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Yippiyak
10th July 2018, 20:19
Hello!
I am designing a ui that incorporates a cross hair like feature that tracks the mouse in the UI windows, but when I move the mouse quickly I get significant lag behind the cursor. I am wondering if anyone knows a way to increase the update/refresh rate on the mouseMoveEvent function. Thank you!

d_stranz
10th July 2018, 23:11
What you are observing is likely due to excessive repainting in your widget. If have implemented your cursor such that each mouse move causes a repaint of the window content, then that's probably the cause of the lag.

Yippiyak
13th July 2018, 01:50
What you are observing is likely due to excessive repainting in your widget. If have implemented your cursor such that each mouse move causes a repaint of the window content, then that's probably the cause of the lag.

So what do you suggest instead of repainting? I need the crosshairs to track the cursor flawlessly, so I am unsure what I need to fix in order to do so.

d_stranz
13th July 2018, 18:17
You could try using a Qt::CrossCursor QCursor instead of your own crosshairs. You could also derive from QRubberBand and pay careful attention to how the QRubberBand::paintEvent() is implemented.

Yippiyak
16th July 2018, 21:11
You could also derive from QRubberBand and pay careful attention to how the QRubberBand::paintEvent() is implemented.

Can you elaborate on how I would do such a thing? I do implement a rubberband for selecting/highlighting data, but perhaps I am in fact not paying enough attention to its implementation.

d_stranz
16th July 2018, 23:10
What I have done to implement custom rubberbands is a little bit complex. My plotting widget supports many different rubber band types, from vertical or horizontal lines, to rectangles, to arbitrary lassos. There are also three modes of operation: zoom, pan, or select. These different modes can be controlled by the mouse or keyboard (or both). To handle all this, I have a large state machine (using the Qt state machine framework) which controls what happens in each mode, what gets painted, and what signals are emitted at the end of an interaction. It is very generic, meant to handle almost any type of interaction with a plot.

What it does not support is having a crosshair cursor that is visible all the time. It does support a crosshair rubberband which is turned on by a mouse press, moved, and turned off by a mouse release.

To give this real-time performance, I do essentially this:

- when the mouse is pressed, I create a snapshot of the window by rendering it into a QPixmap. I also create a QPainterPath and put the mouse point into it.

- when the mouse moves, I update the QPainterPath as appropriate for the style of rubber band. For example, for a horizontal line rubber band, I update the path to hold a line from the initial position to the current position while keeping the y coordinate fixed. I then invalidate the widget to cause an repaint.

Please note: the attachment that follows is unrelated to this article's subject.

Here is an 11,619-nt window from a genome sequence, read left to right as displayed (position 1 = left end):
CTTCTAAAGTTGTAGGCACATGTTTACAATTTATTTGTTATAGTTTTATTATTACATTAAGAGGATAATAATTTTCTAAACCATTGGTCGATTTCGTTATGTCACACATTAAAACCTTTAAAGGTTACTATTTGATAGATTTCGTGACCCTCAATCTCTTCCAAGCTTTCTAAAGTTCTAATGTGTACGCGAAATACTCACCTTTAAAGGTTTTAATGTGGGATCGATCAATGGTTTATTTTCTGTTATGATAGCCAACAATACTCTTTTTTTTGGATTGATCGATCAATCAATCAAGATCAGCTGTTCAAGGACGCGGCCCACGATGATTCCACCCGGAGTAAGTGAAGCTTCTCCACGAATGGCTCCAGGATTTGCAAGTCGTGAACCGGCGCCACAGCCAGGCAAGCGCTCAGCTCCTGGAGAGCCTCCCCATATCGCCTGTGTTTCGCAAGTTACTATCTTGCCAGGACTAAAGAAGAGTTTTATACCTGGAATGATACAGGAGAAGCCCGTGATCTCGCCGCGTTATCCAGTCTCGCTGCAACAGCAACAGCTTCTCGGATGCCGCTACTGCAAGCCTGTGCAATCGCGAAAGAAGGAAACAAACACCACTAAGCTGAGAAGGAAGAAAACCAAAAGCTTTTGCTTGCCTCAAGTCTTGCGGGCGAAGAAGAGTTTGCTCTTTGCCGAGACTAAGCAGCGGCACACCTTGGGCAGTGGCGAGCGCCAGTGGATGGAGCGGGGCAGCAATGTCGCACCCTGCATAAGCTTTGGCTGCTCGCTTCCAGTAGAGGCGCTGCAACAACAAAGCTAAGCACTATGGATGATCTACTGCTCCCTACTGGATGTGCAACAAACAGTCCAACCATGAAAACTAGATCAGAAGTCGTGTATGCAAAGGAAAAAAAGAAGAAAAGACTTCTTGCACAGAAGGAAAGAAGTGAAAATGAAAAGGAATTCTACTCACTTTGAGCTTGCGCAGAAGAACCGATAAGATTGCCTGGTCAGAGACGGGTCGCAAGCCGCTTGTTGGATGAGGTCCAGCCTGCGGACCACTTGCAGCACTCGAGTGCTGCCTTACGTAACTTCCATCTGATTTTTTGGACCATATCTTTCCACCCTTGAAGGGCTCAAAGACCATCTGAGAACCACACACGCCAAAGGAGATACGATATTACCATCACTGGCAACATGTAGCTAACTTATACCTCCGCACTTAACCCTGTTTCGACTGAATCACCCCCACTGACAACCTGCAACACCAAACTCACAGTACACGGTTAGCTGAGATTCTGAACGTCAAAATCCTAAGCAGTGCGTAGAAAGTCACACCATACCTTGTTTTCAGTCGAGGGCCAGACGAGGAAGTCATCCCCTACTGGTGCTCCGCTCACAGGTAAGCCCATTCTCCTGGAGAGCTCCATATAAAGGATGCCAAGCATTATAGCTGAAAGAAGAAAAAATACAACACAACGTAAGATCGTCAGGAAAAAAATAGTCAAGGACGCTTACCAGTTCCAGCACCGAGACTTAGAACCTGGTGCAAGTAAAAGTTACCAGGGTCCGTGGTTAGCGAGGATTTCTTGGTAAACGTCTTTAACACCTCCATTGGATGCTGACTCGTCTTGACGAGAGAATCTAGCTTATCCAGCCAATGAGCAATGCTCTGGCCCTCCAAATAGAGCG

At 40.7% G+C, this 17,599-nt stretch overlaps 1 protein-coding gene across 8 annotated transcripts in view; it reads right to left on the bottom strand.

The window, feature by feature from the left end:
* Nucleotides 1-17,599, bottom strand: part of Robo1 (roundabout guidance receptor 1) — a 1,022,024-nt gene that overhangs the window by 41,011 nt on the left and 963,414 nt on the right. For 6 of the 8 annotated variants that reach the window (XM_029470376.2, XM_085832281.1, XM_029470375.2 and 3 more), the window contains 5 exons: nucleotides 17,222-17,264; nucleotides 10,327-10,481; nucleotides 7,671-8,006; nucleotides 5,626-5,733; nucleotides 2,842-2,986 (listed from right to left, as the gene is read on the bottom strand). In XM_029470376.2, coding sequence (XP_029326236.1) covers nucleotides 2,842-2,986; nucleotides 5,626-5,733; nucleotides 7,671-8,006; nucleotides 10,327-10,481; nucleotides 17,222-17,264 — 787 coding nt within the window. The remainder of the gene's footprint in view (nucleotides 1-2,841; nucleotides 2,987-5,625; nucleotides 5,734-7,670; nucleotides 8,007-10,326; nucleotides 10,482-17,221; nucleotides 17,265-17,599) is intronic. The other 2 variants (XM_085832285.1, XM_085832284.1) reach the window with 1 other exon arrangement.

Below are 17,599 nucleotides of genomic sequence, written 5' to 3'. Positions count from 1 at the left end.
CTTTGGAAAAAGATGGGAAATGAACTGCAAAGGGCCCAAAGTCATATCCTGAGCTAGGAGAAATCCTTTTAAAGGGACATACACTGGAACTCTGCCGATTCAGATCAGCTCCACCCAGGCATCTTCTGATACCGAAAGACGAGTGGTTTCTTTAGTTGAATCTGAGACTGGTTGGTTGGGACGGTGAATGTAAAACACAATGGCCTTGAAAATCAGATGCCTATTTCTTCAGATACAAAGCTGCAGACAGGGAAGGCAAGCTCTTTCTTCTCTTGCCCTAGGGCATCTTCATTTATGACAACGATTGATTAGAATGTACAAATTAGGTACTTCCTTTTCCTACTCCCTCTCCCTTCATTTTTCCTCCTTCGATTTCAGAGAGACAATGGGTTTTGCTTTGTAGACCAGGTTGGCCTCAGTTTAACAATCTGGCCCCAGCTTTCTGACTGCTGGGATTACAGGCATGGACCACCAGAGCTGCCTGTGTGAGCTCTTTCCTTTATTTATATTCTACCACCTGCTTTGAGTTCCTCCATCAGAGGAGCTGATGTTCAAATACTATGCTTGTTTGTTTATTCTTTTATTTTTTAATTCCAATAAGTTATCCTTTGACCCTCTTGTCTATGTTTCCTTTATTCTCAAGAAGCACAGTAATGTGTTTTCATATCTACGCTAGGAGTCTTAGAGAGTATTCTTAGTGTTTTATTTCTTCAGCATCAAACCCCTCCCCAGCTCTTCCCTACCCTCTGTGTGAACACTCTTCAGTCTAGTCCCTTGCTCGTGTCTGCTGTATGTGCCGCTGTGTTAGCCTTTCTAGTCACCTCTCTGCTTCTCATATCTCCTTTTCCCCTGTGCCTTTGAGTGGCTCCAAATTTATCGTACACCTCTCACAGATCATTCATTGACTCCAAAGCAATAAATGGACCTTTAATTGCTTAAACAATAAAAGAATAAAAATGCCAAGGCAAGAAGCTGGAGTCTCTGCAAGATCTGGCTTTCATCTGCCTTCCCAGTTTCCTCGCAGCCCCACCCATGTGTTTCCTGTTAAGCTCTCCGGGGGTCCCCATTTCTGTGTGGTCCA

- in the widget's paint event, I check the state machine to see if the rubberband is active, and if so, I draw the pixmap (instead of the normal paint update for the widget), then I draw the painter path. If the rubberband is not active, I let the widget redraw itself as normal. This procedure of drawing the pixmap then drawing the path means the path gets erased and redrawn smoothly with each move and doesn't leave "mouse droppings" behind.

- in the mouse release event, I emit a signal appropriate for the mode (eg. zoomTo( x0, y0, x1, y1 ) based on the start and end coordinates of the rubber band), destroy the pixmap, and invalidate the window.

The net effect is that while the rubber band is active, the underlying QWidget is being redrawn from the pixmap, not its native painting code. This gives realtime performance since drawing a pixmap is instantaneous. As soon as the mouse interaction is over, the widget gets repainted using its normal code.

Your plotting widget doesn't necessarily need to be rewritten to use this; you can install an event filter that tracks the paint and mouse events and overrides the widget's normal behaviour by vectoring them into the custom rubber band class. If the rubber band is active, the rubber band class eats the events and does what it needs. If the rubber band is not active, the event filter does nothing and lets the widget handle them as normal.

But like I said, this doesn't work if you need dynamic updates to the widget while the mouse is moving.

If the updates to the plot are not frequent and if you want to redesign your plot widget, you can move the pixmap code into the widget itself. Each time the plot data (or viewport onto the data) changes, you render the new plot to a pixmap and simply draw the pixmap in every paint event. This will give you realtime redraws under all circumstances, and the only time the actual drawing code gets executed is on a data, viewport, or size change.